How to Remember Your Dreams

Why we dream has been debated by scientists for centuries, and why we forget our dreams is an even greater mystery. Some believe that, from a biological standpoint, forgetting our dreams works to keep us asleep. That if we were to fully be in tune with our dreams we would constantly be waking up in the middle of the night (leaving us restless and weak throughout the day). Other great thinkers, such as Sigmund Freud, believed forgetting one’s dreams was a form of repression— a way to subconsciously block unique and unconventional desires. If that be the case, dreams are but one of the greatest tools in the realm of self-discovery. It is when we find what deep down we truly desire, that we can take action towards those passions and act to fulfill them. 

Though, how do we remember, how do we decipher what our dreams mean, and how do we get in control of our dreams?

Several tactics have been proven to help remember dreams. First off, it is important to have a restful sleeping environment. Eliminate noises and distractions that may prevent from falling into a deeper sleep. This may mean using earplugs or leaving your phone on the other side of the room. Most people who remember their dreams accredit it to having a dream journal. Have a notebook and pen by your bed in order to record what happened in your dream. If you can’t remember what happened in your dream, write down the first word that comes to mind because it may trigger recollections. A plain journal with no lines is best. Another tactic is to not eat, drink alcohol or take medication right before bed. The chemicals in these products can alter the brain’s ability to remember dreams. Instead, right before bed, the best thing to do is meditate and clear your mind and body of stressful thoughts or things that happened throughout the day. An alternative to meditating before bed is to read or think deeply about an emotional concern. Thinking about deep issues right before bed makes such issue more prone to pop up in a dream. Some other tricks said to help remember include taking B-vitamins, drinking Calea Zacatechichi Tea (“the dream herb”), eating melatonin-containing foods before you go to bed (such as bananas, oatmeal, cherries, and almonds), and don’t move upon waking. 

Once you’ve learned how to remember your dreams, you can learn how to interpret your dreams. Examine the images and figures that appear within your dream and find the conscious associations you have with those figures. Understand that people that appear in dreams are not always people, but often symbols of parts of ourselves. Beware also of “day residue” which is symbols or objects that appear in dreams because you came into contact with them during the day. The key to interpreting your dreams to first indicate the emotions felt in the dream and the common symbols that continue to appear. Through the interpretation of these factors, one can come to figure out what the dream is trying to tell you. Many psychoanalysts believe that, since dreams are not under of conscious control, they serve to promote health and growth much lie other autonomous bodily functions. Ask what the dream is trying to rebalance (or enhance) in your life.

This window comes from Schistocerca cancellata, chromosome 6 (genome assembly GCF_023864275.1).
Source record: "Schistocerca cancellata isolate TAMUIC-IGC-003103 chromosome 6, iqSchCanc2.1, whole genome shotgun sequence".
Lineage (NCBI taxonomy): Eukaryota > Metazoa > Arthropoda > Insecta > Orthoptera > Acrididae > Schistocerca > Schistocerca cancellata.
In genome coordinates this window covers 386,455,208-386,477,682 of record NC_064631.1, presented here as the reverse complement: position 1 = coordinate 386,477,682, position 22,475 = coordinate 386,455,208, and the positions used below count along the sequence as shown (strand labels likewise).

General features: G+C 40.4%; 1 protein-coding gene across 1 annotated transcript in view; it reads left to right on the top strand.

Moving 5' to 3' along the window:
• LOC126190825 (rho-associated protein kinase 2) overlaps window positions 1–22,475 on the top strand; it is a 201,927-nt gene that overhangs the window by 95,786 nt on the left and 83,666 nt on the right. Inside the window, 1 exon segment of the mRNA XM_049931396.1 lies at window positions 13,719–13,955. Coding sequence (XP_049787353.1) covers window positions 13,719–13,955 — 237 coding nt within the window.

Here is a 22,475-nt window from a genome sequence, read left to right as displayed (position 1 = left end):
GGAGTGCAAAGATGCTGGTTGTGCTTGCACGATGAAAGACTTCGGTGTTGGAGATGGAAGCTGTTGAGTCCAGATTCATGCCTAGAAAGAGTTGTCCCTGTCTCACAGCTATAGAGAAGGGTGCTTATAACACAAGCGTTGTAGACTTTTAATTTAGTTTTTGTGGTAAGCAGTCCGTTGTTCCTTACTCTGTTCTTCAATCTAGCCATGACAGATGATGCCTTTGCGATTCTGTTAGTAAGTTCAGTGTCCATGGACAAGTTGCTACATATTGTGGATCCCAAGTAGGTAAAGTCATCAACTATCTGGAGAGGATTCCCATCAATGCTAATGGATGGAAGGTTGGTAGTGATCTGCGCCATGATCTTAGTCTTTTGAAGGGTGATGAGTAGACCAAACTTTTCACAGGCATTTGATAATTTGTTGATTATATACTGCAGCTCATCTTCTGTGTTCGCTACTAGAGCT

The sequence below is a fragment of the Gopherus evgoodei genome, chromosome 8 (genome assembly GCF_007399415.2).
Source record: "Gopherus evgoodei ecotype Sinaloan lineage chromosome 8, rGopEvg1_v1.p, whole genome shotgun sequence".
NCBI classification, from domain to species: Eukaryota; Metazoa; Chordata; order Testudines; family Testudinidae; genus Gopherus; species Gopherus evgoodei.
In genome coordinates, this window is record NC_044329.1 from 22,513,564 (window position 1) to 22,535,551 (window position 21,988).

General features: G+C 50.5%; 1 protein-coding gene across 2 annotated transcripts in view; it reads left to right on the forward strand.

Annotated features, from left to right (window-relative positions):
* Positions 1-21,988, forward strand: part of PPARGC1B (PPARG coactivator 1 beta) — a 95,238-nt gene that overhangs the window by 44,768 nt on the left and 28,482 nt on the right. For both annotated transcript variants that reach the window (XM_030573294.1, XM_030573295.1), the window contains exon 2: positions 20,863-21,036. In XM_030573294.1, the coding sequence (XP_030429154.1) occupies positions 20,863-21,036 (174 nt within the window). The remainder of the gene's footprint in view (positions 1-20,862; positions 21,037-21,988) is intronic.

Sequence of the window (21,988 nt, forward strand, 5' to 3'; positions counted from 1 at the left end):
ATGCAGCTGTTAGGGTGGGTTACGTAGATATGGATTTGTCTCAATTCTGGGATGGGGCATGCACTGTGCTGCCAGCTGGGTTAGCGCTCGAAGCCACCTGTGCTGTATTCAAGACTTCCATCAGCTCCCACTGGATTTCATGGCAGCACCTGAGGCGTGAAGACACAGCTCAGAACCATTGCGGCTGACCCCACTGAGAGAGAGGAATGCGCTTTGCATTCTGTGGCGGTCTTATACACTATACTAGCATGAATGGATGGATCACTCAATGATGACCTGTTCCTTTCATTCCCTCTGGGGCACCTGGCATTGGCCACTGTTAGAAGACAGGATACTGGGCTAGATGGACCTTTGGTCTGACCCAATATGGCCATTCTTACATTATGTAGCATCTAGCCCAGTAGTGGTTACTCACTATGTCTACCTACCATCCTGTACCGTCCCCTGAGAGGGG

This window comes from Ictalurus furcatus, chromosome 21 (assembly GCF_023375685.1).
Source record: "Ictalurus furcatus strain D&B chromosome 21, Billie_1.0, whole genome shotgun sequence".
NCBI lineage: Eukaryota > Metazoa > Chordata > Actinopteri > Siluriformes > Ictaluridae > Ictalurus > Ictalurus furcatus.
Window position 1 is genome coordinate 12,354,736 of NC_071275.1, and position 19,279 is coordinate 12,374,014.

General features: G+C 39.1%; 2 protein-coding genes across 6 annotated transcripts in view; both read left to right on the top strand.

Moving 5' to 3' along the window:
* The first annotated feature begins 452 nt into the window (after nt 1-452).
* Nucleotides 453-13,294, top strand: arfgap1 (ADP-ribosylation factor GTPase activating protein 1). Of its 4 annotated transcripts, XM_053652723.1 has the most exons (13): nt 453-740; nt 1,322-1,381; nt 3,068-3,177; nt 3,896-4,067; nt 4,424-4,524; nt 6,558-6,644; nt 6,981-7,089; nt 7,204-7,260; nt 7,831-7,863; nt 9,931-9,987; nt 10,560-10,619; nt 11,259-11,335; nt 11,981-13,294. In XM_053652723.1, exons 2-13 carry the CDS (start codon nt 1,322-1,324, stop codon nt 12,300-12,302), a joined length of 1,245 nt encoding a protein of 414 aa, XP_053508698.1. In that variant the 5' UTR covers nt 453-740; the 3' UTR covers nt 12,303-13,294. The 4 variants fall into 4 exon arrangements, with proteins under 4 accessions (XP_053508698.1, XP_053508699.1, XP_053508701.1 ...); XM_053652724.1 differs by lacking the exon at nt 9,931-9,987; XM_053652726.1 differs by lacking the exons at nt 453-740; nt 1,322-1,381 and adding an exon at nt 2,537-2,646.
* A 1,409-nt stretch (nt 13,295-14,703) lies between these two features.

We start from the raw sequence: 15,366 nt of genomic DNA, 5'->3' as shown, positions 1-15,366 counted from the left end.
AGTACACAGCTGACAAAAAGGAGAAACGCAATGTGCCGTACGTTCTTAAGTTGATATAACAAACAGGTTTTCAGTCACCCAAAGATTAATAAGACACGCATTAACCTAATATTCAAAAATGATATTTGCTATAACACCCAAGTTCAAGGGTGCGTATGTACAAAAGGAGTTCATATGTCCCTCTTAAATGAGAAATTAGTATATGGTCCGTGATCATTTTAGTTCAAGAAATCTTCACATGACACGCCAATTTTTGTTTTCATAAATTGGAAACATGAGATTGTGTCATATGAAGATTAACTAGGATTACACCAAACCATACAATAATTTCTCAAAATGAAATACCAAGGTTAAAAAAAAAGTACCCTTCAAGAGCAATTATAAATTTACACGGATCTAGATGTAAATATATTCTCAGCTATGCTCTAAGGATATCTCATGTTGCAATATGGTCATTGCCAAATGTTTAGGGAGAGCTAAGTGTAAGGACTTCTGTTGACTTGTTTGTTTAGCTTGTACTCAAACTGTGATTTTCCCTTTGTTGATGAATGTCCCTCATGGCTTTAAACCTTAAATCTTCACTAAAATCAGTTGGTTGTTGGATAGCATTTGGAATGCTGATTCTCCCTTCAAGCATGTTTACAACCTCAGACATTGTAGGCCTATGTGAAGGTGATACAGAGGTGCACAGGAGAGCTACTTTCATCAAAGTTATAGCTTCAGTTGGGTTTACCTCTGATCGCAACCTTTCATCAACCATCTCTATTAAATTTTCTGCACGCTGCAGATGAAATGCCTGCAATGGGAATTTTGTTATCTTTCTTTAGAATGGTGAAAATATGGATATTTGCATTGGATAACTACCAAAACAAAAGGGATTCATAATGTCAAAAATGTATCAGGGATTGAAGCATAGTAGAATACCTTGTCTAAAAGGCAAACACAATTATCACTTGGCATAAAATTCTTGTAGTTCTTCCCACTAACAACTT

Even beyond analyzing dreams, one can eventually work to be aware and control them. This is also known as lucid dreaming. Lucid dreaming occurs when you are dreaming and then suddenly realize that you are dreaming. Dream journals are incredibly important for lucid dreaming because it helps you train to remember your dreams. You’ll also want to take reality checks every so often. The best tip for doing this is to look at your hands and feet because these are often distorted in dreams when you inspect them closely. Another tip is to look at a text message or clock, look away, and then look at it again. In dreams text and time becomes blurry or nonsensical. Lastly, another option is to push the index finger of one hand through the other hand. During a dream, if you really expect it to go through, your finger would pass through the opposite palm. A tool that many lucid dreamers use is known as MILD (Mnemonic Induction to Lucid Dreaming). In order to accomplish this each night before going to bed repeat to yourself, “I will know that I’m dreaming”. 

If none of these traditional ways of lucid dreaming seem to work, you can always opt for buying a device to aid induce lucid dreaming. luciddreamer.com has new an advanced lucid dream device that helps you gain awareness inside of your dreams. The device enhances gamma activity in the brain through TACS (transcranial alternating current stimulation). This mild electrical stimulation to the head has been proven to be 100% safe and more information can be found on their website. When we begin to lucid dream we unlock our minds and reach a newfound utter freedom.  

Dreaming may seem at times irrelevant and trite but as Freud explained, “The interpretation of dreams is the royal road to a knowledge of the unconscious activities of the mind.” A lot of who you are and who you will become is already inside you. The goal is to find it and let it out for the entire world to feel. As Walt Disney proclaimed, “All of our dreams can come true, if we have the courage to pursue them.” 

 

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